Test for Colleges This Fall: Does Criminalizing Hazing Tame Fraternities?
State laws aim to prevent hazing-related accidents and deaths; ‘there is no such thing as good-natured hazing,’ says FSU president
Florida implemented what is known as Andrew’s Law, after Florida State University student Andrew Coffey, who died after a hazing incident at a Pi Kappa Phi party.
Oct. 12, 2019 5:30 am ET
Pledging season for college fraternities is in high gear across the U.S., and this year they face stricter safety protocols and more state laws that criminalize hazing.
States including Florida, Louisiana, Texas, Pennsylvania and New York have strengthened laws in an effort to prevent hazing-related accidents and deaths since early 2018.
Cracking down on hazing is different than curtailing underage drinking because hazing involves various forms of harassment, from the forced consumption of alcohol to the physical abuse of college students trying to join a selective organization like a fraternity or sorority.
This month, Florida implemented what is known as Andrew’s Law, which gives legal immunity to anyone who renders aid to someone whose safety is endangered from hazing, even if they too were involved. Before this clause, there was no clear protection for students who called 911. The state also expanded the definition of hazing victims to include members and former members of a fraternity.
The law is named after Andrew Coffey, a student from Florida State University who died of alcohol poisoning after a Pi Kappa Phi party on “Big Brother Night” in 2017. He was found without a pulse the next morning, and fraternity brothers texted one another for 11 minutes before seeking help.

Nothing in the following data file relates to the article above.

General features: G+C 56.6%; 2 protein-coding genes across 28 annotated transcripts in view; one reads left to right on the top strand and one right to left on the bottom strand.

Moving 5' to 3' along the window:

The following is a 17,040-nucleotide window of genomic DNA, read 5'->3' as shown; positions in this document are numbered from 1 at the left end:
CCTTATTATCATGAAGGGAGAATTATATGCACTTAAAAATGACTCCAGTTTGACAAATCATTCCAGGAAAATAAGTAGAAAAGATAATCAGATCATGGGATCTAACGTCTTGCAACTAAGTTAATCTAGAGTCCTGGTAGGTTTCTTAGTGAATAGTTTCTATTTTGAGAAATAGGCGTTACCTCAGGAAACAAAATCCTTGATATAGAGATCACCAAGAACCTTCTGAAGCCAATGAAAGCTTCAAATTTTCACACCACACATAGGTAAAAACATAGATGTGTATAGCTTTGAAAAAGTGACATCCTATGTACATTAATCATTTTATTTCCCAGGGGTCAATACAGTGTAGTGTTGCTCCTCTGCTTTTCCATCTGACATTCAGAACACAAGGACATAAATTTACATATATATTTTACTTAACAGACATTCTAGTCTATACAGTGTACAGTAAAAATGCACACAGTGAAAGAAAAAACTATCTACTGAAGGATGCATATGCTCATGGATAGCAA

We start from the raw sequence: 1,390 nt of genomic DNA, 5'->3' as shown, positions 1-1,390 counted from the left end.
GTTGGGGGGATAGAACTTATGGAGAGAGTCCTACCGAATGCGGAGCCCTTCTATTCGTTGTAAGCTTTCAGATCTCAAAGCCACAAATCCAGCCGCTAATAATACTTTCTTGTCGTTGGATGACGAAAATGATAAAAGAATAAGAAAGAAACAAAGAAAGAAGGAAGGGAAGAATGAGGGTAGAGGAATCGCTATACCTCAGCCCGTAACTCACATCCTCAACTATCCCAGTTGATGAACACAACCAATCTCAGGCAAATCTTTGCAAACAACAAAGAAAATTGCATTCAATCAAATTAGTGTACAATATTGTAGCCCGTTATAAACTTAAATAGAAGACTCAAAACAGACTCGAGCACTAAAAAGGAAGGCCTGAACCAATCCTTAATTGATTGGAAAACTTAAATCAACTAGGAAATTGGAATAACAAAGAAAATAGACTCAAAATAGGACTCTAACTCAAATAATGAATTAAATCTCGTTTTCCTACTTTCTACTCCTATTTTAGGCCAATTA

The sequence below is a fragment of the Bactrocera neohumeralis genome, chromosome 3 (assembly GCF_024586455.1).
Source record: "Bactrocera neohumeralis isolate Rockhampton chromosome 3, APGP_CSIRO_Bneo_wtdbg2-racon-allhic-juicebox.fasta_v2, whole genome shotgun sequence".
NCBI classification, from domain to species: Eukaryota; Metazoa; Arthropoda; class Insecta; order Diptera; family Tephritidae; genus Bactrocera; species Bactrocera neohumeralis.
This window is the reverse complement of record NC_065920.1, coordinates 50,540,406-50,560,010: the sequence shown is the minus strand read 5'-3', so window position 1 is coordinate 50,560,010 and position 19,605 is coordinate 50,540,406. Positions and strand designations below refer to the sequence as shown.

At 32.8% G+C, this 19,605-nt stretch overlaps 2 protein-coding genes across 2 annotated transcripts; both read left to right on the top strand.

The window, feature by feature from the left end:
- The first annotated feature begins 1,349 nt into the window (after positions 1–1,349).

Five students pleaded guilty for misdemeanor hazing in the Coffey case, and a civil lawsuit settled out of court for an undisclosed amount.
The family of Louisiana State University student Maxwell Gruver, who died after a hazing ritual in 2017. PHOTO: MELINDA DESLATTE/ASSOCIATED PRESS
FSU President John Thrasher, a former state legislator, supported the bill. He said the university has no tolerance for hazing and is actively working with students to communicate concerns and ensure university values are reflected in campus activities.
“There is no such thing as good-natured hazing,” Mr. Thrasher said. “When you have a death like you have here, you have to take a step back and reflect on what are the values of this university.”
Victor Tran, assistant executive director of communications for Pi Kappa Phi, said hazing has no place in its organization and the chapter was immediately closed.
“Pi Kappa Phi supports state-based anti-hazing legislation that delivers greater transparency through stronger hazing reporting requirements, strengthens criminal penalties and encourages prosecution, calls for university accountability for bad actors, provides amnesty to encourage people to call for help, and calls for student education,” Mr. Tran said.
Hank Nuwer, a professor of journalism at Franklin College in Indiana, who has compiled data on hazing deaths for more than 30 years, said laws are doing little to curb the problem. Since 1975, he has researched more than 200 hazing and hazing-related deaths and written two books on the subject. He said fraternities have existed for centuries, but today there is cruelty never seen before.
“We are seeing so much more deaths in this alcohol era than ever,” Mr. Nuwer said.